Realize Theatre Group at Prop Thtr. By Jenny Magnus. Directed by Zarinah Ali. With Linsey Falls, Mike Krystosek, Tyler Nielsen, Manya Niman. Running time: 1hr 20mins; no intermission.
Theater review by Megan Powell
Realize Theatre Group capably shows us the first two components of the tripartite subtitle of Jenny Magnus’s play. First staged by her company Curious Theatre Branch in 2001, this stylized account of one woman’s tangled relationships with three men (and the men's with each other) is delightfully played out as a smart bedroom farce, complete with disguises and hidden affairs, particularly through the wry comic touches brought by Mike Krystosek and Linsey Falls as two of the entangled. But in spite of their confidence and ambition in mounting Magnus’ theatrical rondel, Realize’s production doesn’t succeed in getting us to feel what’s tragic about the complex proceedings.
The woman (Manya Niman) is challenged by her young lover to reframe their relationship, launching a series of scenes in which Magnus deconstructs the silent, personal struggles about power and vulnerability that make relationships go around. Though the woman is the “continuous catalyst” for these romantic revolutions, as the play unfolds, all of the characters volley, evade, feint and parry with each other. “The coal of the flame is the discourse about the flame,” declares one of them early in the play, which is rich with lines like these. For the most part, the cast can handle Magnus’s serpentine language, but they aren’t able to consistently convey even glimpses of that flame—the passions and fears underneath the words. And a staging that has them rotating through locations on a deep, narrow set and climbing to a second level douses the energy that’s needed to power the character’s intersecting scenes.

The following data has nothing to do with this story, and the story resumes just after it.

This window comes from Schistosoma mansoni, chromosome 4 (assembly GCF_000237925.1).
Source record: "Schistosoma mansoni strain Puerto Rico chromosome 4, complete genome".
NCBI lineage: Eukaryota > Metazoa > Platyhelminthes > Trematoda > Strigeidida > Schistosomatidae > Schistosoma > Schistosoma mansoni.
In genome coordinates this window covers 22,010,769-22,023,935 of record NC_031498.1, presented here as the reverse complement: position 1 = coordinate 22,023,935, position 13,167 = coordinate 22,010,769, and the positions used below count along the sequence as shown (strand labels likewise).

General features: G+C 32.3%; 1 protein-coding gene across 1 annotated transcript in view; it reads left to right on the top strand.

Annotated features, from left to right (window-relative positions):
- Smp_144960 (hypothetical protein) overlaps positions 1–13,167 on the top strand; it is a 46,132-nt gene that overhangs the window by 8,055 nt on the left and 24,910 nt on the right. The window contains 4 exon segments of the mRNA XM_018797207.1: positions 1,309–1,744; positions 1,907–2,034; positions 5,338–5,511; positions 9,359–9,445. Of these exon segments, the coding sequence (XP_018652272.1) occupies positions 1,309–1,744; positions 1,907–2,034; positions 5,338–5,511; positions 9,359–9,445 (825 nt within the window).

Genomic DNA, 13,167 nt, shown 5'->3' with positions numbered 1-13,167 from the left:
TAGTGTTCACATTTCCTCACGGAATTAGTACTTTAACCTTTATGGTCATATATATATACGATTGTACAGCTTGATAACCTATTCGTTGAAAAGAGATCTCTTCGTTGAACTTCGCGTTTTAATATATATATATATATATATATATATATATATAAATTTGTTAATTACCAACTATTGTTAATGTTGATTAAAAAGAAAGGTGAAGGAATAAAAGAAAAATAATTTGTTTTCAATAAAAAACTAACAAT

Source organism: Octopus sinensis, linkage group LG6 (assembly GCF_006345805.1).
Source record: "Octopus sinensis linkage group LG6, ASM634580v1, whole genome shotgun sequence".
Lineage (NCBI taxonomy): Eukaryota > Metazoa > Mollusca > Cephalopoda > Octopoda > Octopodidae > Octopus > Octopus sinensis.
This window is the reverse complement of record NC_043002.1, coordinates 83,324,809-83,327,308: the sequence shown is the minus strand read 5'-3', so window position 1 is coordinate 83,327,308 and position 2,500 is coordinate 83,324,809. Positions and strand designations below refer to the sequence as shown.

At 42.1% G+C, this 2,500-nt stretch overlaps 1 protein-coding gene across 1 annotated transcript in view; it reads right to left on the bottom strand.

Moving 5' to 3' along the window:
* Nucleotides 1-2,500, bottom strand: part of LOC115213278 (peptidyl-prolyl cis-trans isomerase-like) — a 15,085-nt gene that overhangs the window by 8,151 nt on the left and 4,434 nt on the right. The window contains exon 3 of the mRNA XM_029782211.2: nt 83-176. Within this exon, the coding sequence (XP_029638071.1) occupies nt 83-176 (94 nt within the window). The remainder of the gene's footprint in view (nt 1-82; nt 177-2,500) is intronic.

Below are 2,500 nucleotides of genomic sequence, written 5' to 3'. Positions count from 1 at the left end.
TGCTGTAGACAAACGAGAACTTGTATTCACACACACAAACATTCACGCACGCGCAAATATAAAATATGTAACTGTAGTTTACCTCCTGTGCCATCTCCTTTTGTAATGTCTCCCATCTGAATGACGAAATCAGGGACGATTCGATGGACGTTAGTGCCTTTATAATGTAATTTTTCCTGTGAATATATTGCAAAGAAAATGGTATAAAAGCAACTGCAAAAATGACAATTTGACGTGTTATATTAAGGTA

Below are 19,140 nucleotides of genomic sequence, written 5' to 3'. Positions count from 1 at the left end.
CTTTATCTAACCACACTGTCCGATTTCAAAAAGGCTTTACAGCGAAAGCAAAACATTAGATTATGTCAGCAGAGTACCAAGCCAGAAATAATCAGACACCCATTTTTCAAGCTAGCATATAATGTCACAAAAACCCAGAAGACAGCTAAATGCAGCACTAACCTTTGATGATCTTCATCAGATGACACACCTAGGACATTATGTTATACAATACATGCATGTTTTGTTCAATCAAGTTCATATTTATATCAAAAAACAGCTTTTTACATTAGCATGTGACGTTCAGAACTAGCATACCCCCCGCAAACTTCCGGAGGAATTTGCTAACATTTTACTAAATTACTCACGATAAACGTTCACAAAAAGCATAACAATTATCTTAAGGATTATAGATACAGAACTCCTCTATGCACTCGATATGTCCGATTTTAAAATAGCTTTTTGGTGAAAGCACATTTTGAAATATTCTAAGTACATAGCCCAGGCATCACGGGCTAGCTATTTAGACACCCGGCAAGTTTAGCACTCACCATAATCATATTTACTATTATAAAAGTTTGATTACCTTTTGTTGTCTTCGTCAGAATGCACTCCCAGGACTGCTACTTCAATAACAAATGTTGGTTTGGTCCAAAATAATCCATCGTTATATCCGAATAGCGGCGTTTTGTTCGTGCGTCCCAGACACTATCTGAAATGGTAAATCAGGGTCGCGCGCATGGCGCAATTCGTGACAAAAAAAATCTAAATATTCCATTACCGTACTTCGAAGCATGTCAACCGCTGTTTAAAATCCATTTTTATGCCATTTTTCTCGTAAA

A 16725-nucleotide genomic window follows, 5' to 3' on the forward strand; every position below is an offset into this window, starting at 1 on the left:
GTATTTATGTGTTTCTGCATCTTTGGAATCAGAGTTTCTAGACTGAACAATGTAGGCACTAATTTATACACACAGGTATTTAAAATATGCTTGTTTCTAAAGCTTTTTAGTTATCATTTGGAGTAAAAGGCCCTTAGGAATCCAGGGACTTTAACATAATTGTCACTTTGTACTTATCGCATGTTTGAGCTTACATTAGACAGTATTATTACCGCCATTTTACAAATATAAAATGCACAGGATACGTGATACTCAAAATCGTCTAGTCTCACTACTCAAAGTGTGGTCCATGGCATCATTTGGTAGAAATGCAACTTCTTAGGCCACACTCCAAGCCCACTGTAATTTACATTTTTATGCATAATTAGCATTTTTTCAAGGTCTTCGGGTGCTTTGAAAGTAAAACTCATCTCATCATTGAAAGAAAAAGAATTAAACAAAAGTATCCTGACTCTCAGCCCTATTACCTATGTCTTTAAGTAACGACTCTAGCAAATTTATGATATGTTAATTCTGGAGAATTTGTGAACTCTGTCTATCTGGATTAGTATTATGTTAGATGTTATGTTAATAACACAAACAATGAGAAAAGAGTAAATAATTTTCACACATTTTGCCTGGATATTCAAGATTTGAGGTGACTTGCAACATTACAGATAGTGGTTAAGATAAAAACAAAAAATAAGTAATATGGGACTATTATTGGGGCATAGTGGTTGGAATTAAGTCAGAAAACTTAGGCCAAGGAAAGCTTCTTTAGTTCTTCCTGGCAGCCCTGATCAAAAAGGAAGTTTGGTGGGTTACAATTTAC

In past promotion of the play, Magnus has emphasized its affinity with older plays that deliciously deliberate on romantic entanglements, namely, La Ronde and Les Liaisons Dangereuses. But her script also brings to mind Harold Pinter’s stark and formal meditations on relationships, plays in which every statement, however tiny, is loaded with meaning. There are a lot more words flying around in Round and Round than in Betrayal or Old Times, and while Realize articulates them well enough, there's not much under that surface. Until they get the marriage of the abstract word and the underlying feeling fully wedded, we’re seeing a relationship that’s just going in circles.